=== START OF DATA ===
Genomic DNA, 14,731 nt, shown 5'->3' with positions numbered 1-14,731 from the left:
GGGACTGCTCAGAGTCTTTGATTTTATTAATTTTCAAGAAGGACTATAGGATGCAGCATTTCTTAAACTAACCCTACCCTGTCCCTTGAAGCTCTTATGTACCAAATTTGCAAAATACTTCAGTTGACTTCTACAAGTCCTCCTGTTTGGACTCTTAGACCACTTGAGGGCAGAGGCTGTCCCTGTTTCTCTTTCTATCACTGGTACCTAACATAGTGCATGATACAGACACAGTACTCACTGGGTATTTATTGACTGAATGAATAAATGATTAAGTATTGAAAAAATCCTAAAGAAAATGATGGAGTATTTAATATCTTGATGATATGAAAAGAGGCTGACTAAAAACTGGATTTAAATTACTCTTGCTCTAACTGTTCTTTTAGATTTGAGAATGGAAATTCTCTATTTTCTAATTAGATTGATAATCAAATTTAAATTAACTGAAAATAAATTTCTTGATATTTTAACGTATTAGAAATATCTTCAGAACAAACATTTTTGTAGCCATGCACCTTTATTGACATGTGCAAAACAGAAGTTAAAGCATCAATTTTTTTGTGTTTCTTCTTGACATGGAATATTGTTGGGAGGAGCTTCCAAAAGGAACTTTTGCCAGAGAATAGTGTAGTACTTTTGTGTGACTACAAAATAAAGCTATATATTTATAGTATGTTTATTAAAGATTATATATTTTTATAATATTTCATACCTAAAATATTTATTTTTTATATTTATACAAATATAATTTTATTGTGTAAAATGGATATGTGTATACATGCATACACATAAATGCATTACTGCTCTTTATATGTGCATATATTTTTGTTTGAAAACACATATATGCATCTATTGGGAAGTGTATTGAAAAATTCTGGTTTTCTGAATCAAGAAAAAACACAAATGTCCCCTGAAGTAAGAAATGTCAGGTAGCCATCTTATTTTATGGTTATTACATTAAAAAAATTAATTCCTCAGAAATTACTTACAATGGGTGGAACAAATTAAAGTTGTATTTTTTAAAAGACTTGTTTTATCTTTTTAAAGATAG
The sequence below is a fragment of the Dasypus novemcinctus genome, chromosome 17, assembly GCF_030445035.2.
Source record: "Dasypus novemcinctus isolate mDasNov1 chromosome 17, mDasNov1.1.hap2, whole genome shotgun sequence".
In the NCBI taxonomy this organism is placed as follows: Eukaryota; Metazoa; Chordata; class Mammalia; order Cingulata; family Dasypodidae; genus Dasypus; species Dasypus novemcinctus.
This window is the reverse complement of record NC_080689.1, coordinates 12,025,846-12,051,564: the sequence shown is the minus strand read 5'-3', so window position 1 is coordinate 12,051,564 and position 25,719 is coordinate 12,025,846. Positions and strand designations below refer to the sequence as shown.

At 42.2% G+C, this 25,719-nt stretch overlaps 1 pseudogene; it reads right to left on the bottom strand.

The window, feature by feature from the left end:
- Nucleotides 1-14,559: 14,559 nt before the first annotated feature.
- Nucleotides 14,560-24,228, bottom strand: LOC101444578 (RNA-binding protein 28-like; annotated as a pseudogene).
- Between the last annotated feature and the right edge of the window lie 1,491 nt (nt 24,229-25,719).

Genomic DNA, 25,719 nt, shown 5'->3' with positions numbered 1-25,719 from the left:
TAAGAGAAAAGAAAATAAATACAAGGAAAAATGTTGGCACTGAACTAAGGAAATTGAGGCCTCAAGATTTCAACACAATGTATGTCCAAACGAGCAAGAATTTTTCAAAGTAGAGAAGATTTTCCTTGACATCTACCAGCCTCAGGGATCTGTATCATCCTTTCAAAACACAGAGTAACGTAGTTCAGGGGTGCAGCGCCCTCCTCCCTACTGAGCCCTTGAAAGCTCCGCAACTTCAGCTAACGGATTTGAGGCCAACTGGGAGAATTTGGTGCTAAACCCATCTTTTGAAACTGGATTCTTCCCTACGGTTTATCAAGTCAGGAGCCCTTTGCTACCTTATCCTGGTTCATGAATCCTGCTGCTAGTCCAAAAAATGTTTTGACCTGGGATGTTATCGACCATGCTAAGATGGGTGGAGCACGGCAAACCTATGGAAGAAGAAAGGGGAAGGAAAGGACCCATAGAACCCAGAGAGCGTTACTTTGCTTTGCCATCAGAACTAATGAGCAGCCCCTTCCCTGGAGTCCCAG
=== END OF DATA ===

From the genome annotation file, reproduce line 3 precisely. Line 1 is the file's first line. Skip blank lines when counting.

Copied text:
The sequence below is a fragment of the Dasypus novemcinctus genome, chromosome 17, assembly GCF_030445035.2.